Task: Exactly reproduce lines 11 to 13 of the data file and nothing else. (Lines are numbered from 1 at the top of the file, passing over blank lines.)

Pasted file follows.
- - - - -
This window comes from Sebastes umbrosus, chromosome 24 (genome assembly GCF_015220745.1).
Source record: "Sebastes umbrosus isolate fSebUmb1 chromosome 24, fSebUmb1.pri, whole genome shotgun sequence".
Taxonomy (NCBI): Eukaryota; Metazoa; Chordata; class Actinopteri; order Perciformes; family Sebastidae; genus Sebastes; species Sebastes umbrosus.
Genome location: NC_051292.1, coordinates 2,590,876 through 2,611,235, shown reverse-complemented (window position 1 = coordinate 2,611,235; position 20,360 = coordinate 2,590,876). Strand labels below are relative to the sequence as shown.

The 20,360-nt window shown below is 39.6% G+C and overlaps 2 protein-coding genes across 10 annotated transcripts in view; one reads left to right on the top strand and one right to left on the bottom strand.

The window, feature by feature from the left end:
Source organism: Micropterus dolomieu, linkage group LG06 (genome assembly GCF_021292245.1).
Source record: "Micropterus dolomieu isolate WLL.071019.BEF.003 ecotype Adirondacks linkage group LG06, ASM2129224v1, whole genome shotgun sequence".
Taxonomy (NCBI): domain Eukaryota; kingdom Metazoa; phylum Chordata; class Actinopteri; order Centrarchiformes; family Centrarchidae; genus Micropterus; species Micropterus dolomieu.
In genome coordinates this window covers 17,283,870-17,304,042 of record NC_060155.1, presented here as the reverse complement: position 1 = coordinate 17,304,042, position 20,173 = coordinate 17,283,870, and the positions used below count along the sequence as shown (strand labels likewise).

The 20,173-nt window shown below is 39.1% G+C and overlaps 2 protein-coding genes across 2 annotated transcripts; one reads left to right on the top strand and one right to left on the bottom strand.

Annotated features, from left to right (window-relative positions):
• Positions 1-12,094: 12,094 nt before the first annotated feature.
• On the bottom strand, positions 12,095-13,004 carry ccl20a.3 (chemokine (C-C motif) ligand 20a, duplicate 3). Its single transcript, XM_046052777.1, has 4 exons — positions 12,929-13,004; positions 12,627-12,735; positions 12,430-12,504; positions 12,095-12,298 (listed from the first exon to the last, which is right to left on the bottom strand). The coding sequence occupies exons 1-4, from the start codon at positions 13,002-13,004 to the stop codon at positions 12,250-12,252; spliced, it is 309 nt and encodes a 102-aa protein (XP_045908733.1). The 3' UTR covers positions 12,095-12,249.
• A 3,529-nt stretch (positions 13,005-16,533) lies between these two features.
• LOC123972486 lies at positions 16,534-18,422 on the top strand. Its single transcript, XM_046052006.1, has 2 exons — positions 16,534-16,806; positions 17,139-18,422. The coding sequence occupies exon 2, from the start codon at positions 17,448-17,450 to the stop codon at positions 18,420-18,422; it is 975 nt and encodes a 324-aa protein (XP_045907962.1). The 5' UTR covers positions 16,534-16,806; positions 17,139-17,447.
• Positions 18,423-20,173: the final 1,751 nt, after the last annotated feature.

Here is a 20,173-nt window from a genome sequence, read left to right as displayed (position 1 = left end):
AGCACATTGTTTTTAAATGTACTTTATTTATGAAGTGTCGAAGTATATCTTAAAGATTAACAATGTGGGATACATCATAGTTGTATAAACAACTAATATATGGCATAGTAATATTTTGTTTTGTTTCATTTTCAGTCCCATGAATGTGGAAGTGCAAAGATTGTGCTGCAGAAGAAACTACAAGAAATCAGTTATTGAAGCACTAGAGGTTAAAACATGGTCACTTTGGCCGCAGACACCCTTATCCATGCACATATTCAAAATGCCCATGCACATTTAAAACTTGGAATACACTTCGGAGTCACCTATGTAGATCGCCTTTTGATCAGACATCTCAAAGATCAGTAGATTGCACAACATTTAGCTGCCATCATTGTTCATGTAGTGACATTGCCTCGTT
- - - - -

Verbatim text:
The 20,173-nt window shown below is 39.1% G+C and overlaps 2 protein-coding genes across 2 annotated transcripts; one reads left to right on the top strand and one right to left on the bottom strand.

Annotated features, from left to right (window-relative positions):
• Positions 1-12,094: 12,094 nt before the first annotated feature.